- M. Cirillo, M. Laurenzi, M. Mancini, A. Zanchetti, C. Lombardi, and N. G. De Santo, “Low glomerular filtration in the population: prevalence, associated disorders, and awareness,” Kidney International, vol. 70, no. 4, pp. 800–806, 2006.
- G. Gambaro, T. Yabarek, M. S. Graziani et al., “Prevalence of CKD in Northeastern Italy: results of the INCIPE study and comparison with NHANES,” Clinical Journal of the American Society of Nephrology, vol. 5, no. 11, pp. 1946–1953, 2010.
- J. Coresh, B. C. Astor, T. Greene, G. Eknoyan, and A. S. Levey, “Prevalence of chronic kidney disease and decreased kidney function in the adult US population: third National Health and Nutrition Examination Survey,” The American Journal of Kidney Diseases, vol. 41, no. 1, pp. 1–12, 2003.
- J. Coresh, E. Selvin, L. A. Stevens et al., “Prevalence of chronic kidney disease in the United States,” Journal of the American Medical Association, vol. 298, no. 17, pp. 2038–2047, 2007.
- C. S. Fox, M. G. Larson, E. P. Leip, B. Culleton, P. W. F. Wilson, and D. Levy, “Predictors of new-onset kidney disease in a community-based population,” Journal of the American Medical Association, vol. 291, no. 7, pp. 844–850, 2004.
- L. C. Plantinga, K. Johansen, D. C. Crews et al., “Association of CKD with disability in the United States,” The American Journal of Kidney Diseases, vol. 57, no. 2, pp. 212–227, 2011.
- A. X. Garg, P. G. Blake, W. F. Clark, C. M. Clase, R. B. Haynes, and L. M. Moist, “Association between renal insufficiency and malnutrition in older adults: results from the NHANES III,” Kidney International, vol. 60, no. 5, pp. 1867–1874, 2001.
- A. S. Go, G. M. Chertow, D. Fan, C. E. McCulloch, and C.-Y. Hsu, “Chronic kidney disease and the risks of death, cardiovascular events, and hospitalization,” New England Journal of Medicine, vol. 351, no. 13, pp. 1296–1370, 2004.
- B. T. Workeneh and W. E. Mitch, “Review of muscle wasting associated with chronic kidney disease,” The American Journal of Clinical Nutrition, vol. 91, no. 4, pp. 1128S–1132S, 2010.
- F. Aucella, C. C. Guida, V. Lauriola, and M. Vergura, “How to assess renal function in the geriatric population,” Journal of Nephrology, vol. 23, supplement 15, pp. S46–S54, 2010.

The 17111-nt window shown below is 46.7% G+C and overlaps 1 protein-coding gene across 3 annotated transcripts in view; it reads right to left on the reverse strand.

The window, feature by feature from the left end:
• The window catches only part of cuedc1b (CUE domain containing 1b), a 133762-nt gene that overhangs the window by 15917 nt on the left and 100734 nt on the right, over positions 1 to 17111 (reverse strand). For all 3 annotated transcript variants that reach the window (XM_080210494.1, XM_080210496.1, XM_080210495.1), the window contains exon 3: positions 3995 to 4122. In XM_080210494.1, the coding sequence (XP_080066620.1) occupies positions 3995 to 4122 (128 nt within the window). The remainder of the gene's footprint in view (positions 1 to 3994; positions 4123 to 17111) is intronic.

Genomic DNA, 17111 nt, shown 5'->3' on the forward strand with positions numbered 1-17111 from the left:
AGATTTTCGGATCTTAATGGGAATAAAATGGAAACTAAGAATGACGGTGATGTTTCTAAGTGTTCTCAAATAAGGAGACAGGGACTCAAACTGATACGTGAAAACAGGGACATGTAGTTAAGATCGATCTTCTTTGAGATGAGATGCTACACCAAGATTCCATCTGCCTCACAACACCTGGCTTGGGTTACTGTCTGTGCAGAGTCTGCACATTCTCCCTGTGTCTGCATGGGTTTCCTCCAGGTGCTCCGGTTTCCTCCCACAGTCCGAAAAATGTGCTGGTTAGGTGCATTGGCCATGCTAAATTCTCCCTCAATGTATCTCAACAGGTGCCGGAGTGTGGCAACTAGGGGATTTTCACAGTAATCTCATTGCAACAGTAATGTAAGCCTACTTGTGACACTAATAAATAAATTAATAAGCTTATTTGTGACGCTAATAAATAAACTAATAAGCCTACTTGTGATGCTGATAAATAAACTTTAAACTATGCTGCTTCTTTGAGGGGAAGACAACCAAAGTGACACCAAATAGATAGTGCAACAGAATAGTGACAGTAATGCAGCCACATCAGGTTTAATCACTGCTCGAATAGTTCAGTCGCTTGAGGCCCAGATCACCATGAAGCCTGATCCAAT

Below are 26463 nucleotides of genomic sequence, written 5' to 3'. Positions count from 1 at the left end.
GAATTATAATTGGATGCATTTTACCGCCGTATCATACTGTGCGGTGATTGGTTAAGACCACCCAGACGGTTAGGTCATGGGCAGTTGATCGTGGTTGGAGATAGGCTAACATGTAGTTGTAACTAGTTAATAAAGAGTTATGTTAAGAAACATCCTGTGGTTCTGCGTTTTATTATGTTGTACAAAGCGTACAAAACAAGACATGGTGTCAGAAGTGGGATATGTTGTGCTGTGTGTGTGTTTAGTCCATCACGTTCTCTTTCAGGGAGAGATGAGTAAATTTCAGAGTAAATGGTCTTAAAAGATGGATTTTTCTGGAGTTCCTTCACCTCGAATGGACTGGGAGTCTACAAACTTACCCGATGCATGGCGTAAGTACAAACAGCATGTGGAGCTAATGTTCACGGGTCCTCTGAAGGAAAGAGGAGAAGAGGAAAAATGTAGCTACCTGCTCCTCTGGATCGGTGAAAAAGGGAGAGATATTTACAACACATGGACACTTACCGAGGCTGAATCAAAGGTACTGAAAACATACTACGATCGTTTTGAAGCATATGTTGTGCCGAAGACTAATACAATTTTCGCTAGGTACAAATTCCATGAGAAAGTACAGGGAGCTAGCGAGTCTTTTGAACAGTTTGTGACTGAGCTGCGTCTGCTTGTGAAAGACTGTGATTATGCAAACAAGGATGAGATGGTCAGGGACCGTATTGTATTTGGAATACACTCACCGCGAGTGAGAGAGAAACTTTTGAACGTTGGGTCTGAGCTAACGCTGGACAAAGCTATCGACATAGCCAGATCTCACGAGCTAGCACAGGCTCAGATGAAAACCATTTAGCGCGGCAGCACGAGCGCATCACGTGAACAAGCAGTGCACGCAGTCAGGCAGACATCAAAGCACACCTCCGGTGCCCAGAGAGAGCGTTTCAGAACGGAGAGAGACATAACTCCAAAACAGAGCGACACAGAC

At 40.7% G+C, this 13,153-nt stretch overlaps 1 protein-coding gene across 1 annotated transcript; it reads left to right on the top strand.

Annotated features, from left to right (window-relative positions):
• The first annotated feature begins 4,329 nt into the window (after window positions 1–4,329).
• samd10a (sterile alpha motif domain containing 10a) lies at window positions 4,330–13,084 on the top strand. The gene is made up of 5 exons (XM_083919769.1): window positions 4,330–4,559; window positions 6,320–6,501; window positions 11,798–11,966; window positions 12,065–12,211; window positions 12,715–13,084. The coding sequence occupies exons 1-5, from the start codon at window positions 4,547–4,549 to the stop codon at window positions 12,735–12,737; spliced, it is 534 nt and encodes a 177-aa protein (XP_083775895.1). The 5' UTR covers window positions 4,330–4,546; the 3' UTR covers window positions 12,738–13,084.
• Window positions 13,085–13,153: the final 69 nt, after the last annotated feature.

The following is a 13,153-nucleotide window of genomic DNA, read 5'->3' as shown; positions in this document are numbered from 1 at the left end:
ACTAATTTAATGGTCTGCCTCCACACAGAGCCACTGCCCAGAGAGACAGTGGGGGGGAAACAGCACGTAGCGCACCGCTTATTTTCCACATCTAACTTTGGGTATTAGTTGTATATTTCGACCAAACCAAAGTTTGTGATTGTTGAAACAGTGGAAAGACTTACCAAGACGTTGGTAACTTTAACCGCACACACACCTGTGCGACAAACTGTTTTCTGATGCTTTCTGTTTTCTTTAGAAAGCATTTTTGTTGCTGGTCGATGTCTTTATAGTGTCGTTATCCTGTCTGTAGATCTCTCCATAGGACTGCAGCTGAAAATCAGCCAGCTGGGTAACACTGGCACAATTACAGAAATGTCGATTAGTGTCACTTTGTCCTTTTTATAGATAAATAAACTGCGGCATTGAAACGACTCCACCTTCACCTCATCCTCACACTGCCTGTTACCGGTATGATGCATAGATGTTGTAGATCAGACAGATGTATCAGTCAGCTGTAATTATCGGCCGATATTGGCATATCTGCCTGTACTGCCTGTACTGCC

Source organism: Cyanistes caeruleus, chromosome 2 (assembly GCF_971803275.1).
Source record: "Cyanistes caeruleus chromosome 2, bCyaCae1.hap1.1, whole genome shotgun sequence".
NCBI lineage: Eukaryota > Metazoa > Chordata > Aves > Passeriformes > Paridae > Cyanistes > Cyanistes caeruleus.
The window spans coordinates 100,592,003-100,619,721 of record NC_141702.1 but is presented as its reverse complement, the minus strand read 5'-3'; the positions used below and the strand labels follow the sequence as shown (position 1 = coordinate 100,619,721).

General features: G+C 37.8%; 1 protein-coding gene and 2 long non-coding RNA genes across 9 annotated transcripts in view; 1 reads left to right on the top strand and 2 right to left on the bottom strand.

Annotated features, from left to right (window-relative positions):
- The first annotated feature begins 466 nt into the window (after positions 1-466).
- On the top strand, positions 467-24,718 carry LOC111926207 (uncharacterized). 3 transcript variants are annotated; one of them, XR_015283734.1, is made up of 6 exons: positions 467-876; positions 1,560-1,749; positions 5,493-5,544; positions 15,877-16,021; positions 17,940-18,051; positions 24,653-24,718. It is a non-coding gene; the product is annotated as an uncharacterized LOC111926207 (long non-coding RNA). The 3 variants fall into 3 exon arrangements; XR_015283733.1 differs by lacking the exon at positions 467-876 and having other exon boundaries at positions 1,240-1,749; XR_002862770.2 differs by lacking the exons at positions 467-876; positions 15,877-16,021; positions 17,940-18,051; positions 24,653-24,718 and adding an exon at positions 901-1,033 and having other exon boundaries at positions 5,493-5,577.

- L. H. Beck, “Changes in renal function with changing,” Clinics in Geriatric Medicine, vol. 14, no. 2, pp. 199–209, 1998.
- D. Miletic, Z. Fuckar, A. Sustic, V. Mozetic, D. Stimac, and G. Zauhar, “Sonographic measurement of absolute and relative renal length in adults,” Journal of Clinical Ultrasound, vol. 26, pp. 185–189, 1998.
- G. Fuiano, S. Sund, G. Mazza et al., “Renal hemodynamic response to maximal vasodilating stimulus in healthy older subjects,” Kidney International, vol. 59, no. 3, pp. 1052–1058, 2001.
- A. Melk and P. F. Halloran, “Cell senescence and its implications for nephrology,” Journal of the American Society of Nephrology, vol. 12, no. 2, pp. 385–393, 2001.
- J. Neugarten, G. Gallo, S. Silbiger, and B. Kasiske, “Glomerulosclerosis in aging humans is not influenced by gender,” The American Journal of Kidney Diseases, vol. 34, no. 5, pp. 884–888, 1999.
- C. G. Musso and D. G. Oreopoulos, “Aging and physiological changes of the kidneys including changes in glomerular filtration rate,” Nephron, vol. 119, supplement 1, pp. p1–p5, 2011.
- D. F. Davies and N. W. Shock, “Age changes in glomerular filtration rate, effective renal plasma flow, and tubular excretory capacity in adult males,” The Journal of Clinical Investigation, vol. 29, no. 5, pp. 496–507, 1950.
- D. Fliser, E. Franek, M. Joest, S. Block, E. Mutschler, and E. Ritz, “Renal function in the elderly: impact of hypertension and cardiac function,” Kidney International, vol. 51, no. 4, pp. 1196–1204, 1997.
- N. K. Hollenberg, A. Rivera, T. Meinking et al., “Age, renal perfusion and function in island-dwelling indigenous Kuna Amerinds of Panama,” Nephron, vol. 82, no. 2, pp. 131–138, 1999.